Most likely, however, his disdain for my driving skills occurred at Anniesland Cross, Glasgow’s version of spaghetti junction. After waiting seven minutes for the green light, I stalled. Thankfully, my brazen L-plate assuaged the anger of the motorists behind me. During the seven-minute driving intermission, Hugh Reilly Senior sternly impressed upon Junior the need to give the car a tad acceleration before lifting a quivering foot off the clutch.
As I burned rubber while steadfastly maintaining a stationary position, the traffic lights suddenly changed and I stalled again. Behind me, an exasperated fellow road user tooted his horn to signal his displeasure. Ever the diplomat, my ex-army father leapt out the car and sprinted to the other vehicle. “You sit with that idiot son of mine and I’ll beep your f*****g horn,” he shouted into the face of the aghast motorist. I can’t put into words how it felt to receive such unconditional support from the man who gave life to me. The reader can only imagine Big Daddy’s surprise when, less than a week after incurring his wrath, an independent driving examiner declared me to be a licensed drive.
Last week, the Scottish Government announced an independent evaluation of the much criticised Curriculum for Excellence, to allay fears that the initiative’s impact will not be properly assessed, given the somewhat incestuous nature of the connections linking the country’s education experts. For example, relationships within the nation’s foremost schools advisory group, Education Scotland, make a hillbilly family wedding seem a rather cosmopolitan affair. Walter Humes, emeritus professor of education at Stirling University, goes as far as beseeching the Salmond administration to seek the help of specialists outwith Scotland, something of a damning indictment on those who pull the levers of education power. Anything less would be “the usual inside job”, he states.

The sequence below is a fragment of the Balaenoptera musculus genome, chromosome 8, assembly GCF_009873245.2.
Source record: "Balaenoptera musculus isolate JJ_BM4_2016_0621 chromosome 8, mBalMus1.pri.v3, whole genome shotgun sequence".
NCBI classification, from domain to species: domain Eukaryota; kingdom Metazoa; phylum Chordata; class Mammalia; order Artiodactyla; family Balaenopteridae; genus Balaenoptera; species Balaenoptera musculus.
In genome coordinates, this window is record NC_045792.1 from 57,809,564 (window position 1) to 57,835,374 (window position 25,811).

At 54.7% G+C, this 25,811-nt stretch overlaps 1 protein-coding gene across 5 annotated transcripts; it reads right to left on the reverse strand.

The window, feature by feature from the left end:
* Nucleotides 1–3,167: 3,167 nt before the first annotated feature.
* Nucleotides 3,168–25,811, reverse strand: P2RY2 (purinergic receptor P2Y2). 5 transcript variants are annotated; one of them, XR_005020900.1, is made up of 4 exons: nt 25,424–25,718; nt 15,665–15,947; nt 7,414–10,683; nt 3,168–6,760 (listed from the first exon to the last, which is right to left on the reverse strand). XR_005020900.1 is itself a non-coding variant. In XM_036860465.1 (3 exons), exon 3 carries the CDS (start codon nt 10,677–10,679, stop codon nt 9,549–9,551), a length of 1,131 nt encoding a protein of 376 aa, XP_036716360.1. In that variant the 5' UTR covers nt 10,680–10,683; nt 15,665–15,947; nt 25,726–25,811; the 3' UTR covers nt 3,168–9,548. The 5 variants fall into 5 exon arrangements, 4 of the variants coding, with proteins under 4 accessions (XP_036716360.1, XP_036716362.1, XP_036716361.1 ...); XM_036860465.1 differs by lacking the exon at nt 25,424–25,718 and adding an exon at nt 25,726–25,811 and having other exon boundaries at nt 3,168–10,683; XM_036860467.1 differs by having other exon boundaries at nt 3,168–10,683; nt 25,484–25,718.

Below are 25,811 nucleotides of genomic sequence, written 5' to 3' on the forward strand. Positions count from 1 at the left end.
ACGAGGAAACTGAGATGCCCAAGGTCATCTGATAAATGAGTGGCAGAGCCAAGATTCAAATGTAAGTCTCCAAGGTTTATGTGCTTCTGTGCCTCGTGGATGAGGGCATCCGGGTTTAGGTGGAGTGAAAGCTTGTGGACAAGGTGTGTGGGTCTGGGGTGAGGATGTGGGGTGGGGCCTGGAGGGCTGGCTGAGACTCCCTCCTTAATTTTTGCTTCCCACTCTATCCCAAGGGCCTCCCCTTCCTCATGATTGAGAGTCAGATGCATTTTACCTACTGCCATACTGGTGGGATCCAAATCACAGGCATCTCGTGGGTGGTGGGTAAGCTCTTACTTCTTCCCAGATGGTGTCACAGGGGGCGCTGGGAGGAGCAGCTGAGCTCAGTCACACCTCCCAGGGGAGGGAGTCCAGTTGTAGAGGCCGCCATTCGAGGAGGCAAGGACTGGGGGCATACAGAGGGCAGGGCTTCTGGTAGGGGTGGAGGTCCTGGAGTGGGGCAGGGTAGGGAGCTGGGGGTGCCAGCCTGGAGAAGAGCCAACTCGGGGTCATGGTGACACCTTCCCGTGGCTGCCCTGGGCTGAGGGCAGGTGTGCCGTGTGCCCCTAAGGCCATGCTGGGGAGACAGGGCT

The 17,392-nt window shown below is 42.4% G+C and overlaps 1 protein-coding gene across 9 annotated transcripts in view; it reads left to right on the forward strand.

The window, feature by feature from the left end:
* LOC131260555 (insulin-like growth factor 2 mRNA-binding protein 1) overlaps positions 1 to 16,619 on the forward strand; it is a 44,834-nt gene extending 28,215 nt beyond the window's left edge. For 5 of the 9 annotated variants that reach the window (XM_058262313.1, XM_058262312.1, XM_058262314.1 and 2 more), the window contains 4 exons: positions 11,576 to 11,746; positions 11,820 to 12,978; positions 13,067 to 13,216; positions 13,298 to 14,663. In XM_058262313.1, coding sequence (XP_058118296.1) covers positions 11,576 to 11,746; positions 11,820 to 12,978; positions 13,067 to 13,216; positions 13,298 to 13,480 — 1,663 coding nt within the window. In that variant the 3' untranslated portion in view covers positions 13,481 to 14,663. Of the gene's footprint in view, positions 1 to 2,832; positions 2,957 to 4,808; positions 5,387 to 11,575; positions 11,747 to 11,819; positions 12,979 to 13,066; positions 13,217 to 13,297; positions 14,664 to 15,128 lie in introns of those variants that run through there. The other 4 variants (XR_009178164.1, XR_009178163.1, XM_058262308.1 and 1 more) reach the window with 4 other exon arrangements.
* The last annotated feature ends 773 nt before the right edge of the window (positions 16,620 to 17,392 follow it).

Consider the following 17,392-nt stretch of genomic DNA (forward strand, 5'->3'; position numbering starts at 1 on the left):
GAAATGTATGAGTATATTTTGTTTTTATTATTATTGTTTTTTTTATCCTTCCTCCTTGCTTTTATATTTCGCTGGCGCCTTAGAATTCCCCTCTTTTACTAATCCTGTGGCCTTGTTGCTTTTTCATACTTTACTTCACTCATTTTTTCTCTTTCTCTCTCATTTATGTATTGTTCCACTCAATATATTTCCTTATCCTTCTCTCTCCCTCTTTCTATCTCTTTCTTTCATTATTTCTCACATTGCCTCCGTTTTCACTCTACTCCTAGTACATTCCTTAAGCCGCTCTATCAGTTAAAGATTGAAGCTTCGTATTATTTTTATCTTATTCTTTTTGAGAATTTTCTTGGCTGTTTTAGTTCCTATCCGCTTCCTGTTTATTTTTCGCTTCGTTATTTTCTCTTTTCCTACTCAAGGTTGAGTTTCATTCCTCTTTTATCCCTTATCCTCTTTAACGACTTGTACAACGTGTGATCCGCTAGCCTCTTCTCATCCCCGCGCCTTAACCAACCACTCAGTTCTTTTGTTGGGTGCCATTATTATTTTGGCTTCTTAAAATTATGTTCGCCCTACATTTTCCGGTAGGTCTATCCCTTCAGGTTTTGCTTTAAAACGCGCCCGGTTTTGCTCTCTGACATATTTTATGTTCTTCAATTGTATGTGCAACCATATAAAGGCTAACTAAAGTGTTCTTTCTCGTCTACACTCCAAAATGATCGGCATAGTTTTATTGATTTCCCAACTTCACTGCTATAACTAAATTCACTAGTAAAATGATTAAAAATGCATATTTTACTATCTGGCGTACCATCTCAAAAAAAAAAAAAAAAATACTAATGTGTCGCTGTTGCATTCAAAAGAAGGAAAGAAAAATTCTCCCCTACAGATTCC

Taking precious time off from concocting press releases declaring CfE to be a resounding success, Bill Maxwell, Education Scotland’s chief executive, incongruously admitted that CfE could “seem amorphous and difficult to communicate”. Frazzled parents, teachers and pupils – the innocent victims of the Great Dumbing Down Disaster that has befallen Scotland’s education system –nodded in agreement.
“Not all the elements of CfE will be working as we would want them to be,” he warned. In terms of managing expectations, his statement is up there with William Tell letting slip to his son that a marginally downward trajectory of the crossbow bolt could lead to the apple remaining intact. “We need a feed of evidence to target effort,” Mr Maxwell said. Believe me, there will be no shortage of obsequious wannabes rushing off to give him titillating morsels of good news.
I recall being shot down at an in-service meeting when I questioned an expensive education consultant about the unfeasibility of having 11 internally assessed National Assessment Bank items (NABs) for Higher Modern Studies. Toadies tut-tutted but, God, I was vindicated when, on leaving the profession, there were only three NAB items.
In the mid-Eighties, when Standard Grade reared its head, we were told it was the end of the pass/fail mentality. In 2000, Intermediate exams were introduced based on – yes, you’ve guessed it – a pass/fail mentality. Both exams have been binned and, ostensibly, sent to the education landfill site. Experienced educators know the ugly truth: that they have merely been despatched to a recycling plant where they will lie dormant for a decade or two before being rehashed and presented as the greatest education innovation since, well, since CfE.
On education’s road to oblivion, I’m learning the joys of being a backseat driver.